Playing Through Injury In The NHL, NBA: An Example Of Contrast

I'm not saying that NHL players are tougher than NBA players, but... alright, fine. That's what I'm saying. 

Let's briefly compare and contrast two different ailments: one to Joe Thornton of the San Jose Sharks prior to Game 6 against Vancouver and one to LeBron James of the Miami Heat earlier this week, prior to Game 2 against Chicago.

Thornton suffered a shoulder injury in Game 4 of the Western Conference Finals, but when asked about it by reporters on the off-day before Game 5, he said that he's "100 percent" and he brushed off the injury as nothing. The tone didn't really change after the Sharks were eliminated in Game 5, either. 

"I just separated my shoulder last game, that's it," Thornton said. "It was sore, but no excuses."    

Despite that, he was second on his team in ice time in the final game and he won 56 percent of his face-offs. You use your shoulder a lot when taking face-offs, for the record. He also led all players with seven shots on goal.

And then, we turn to James, who seemed to use his ailment -- a cold -- as an excuse for a poor Game 1 performance. Via our own Mike Prada:

LeBron James had a very bad game in the Miami Heat's Game 1 loss to the Chicago Bulls on Sunday night, shooting just 5 of 15 for 15 points. That game was three days ago. Now, James has made clear to reporters that he was battling a cold then and is still struggling with it prior to Wednesday's Game 2.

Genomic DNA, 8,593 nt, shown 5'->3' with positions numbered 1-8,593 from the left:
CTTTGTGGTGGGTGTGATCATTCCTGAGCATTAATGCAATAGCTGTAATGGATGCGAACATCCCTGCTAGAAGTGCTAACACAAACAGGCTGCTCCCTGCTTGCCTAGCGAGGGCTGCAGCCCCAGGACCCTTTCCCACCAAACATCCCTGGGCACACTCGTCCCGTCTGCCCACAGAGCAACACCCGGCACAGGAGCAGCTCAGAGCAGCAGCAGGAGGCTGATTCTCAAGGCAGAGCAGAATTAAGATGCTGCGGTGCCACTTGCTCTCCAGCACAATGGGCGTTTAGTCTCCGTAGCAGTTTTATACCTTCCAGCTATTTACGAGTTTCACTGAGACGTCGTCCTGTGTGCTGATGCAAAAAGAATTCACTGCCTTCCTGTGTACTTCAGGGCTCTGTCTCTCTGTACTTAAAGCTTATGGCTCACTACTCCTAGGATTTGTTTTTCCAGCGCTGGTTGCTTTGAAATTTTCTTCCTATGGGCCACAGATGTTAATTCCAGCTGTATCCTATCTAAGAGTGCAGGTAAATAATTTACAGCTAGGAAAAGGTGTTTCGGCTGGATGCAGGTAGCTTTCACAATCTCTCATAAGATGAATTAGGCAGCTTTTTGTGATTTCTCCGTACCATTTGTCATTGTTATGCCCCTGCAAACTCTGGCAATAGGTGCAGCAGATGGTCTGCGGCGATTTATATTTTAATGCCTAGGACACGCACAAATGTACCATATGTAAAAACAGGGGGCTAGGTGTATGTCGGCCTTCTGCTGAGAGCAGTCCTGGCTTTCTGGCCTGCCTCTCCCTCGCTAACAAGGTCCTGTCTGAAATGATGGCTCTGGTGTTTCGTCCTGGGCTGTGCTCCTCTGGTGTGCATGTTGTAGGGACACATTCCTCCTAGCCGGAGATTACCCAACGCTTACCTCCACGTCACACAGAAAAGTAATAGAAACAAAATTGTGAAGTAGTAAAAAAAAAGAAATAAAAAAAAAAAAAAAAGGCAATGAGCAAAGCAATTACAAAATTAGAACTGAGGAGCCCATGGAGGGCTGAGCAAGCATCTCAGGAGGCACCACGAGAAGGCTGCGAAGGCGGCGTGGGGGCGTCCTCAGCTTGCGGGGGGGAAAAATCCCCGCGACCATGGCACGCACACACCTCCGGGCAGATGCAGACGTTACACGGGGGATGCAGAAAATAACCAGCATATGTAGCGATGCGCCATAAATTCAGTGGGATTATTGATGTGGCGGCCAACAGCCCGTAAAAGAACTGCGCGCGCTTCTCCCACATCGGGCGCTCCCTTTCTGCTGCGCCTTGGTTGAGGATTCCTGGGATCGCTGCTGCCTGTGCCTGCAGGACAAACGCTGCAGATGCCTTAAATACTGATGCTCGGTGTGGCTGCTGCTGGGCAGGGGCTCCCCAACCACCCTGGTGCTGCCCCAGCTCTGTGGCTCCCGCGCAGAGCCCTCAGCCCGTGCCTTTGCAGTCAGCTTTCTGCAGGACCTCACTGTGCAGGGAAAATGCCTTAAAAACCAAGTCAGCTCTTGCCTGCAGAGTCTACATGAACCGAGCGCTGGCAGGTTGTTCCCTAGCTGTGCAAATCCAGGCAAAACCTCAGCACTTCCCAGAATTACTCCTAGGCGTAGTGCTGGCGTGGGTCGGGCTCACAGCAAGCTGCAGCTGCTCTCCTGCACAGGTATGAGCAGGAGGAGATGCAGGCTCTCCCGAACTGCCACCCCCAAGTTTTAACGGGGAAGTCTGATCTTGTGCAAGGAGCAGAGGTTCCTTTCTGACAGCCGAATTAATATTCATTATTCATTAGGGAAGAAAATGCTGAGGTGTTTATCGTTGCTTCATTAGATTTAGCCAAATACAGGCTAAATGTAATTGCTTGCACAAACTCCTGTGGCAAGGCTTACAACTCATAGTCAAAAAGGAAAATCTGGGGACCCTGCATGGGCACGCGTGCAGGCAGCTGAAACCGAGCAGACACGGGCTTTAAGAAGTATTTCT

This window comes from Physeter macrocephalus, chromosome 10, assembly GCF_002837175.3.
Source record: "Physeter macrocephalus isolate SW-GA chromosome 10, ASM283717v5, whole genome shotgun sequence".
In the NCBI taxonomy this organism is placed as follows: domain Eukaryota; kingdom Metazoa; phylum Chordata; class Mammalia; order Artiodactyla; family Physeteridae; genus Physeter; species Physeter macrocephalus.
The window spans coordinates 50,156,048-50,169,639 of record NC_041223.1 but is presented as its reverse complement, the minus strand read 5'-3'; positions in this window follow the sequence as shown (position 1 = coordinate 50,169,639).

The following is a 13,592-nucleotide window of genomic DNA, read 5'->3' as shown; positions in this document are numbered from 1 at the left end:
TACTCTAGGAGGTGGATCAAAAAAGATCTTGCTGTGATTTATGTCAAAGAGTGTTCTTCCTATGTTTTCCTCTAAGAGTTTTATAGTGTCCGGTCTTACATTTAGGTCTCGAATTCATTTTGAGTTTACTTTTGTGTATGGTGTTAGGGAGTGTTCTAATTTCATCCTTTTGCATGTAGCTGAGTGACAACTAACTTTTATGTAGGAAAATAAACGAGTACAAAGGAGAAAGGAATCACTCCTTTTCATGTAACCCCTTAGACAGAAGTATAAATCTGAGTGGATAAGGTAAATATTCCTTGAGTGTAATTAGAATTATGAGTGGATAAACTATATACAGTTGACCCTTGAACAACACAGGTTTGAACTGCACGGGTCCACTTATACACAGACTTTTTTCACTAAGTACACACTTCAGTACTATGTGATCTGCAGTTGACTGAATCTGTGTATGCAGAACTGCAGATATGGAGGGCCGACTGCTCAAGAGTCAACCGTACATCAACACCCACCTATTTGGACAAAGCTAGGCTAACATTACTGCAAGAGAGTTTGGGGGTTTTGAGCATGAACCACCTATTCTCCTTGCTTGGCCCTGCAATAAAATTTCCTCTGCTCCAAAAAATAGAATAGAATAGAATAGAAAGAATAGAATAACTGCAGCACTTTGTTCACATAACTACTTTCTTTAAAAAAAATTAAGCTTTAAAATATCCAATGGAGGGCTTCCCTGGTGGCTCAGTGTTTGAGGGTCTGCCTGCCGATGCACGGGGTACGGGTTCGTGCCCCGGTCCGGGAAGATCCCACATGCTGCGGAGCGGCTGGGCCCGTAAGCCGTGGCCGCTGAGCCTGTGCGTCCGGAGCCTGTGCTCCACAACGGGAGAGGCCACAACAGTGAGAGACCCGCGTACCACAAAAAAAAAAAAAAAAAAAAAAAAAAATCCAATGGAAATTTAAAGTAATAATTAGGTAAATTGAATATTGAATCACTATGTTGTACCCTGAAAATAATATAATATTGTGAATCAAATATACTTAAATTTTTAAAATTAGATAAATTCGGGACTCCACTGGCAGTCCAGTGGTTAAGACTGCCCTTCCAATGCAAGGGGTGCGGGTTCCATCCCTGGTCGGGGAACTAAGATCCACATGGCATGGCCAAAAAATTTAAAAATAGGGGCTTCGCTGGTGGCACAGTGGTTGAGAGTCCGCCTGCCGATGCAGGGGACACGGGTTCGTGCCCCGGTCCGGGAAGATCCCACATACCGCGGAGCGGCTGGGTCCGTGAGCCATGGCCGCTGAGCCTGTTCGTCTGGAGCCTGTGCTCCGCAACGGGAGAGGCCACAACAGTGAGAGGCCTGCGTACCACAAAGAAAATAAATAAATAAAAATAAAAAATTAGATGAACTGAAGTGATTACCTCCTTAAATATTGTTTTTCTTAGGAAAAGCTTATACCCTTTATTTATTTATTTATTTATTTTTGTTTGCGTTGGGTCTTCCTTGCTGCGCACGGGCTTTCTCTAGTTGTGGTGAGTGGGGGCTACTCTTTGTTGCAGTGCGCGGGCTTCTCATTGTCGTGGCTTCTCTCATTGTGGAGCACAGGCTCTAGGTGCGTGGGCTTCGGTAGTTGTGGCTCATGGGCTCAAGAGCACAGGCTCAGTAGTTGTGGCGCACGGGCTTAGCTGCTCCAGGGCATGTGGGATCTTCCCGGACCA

It doesn't bug me that James had a rough night with a cold. We all suck at what we do when we're sick, after all. It's the fact that he felt the need to talk about it that bothers me. He had to "make it clear," as Prada said.

Why couldn't he pull a Thornton and just brush aside the question? Act like it's no big deal? You know, no excuses. That would be commendable. 

Blanket statements are never good, nor are they accurate, so that line about all NHL players being tougher than all NBA players is obviously an exaggeration. These are two star players in their respective leagues, though, and I think the differences here speak volumes when it comes to how they're viewed.

This is certainly the lens in which a lot of hockey fans view the NBA, that's for sure. 

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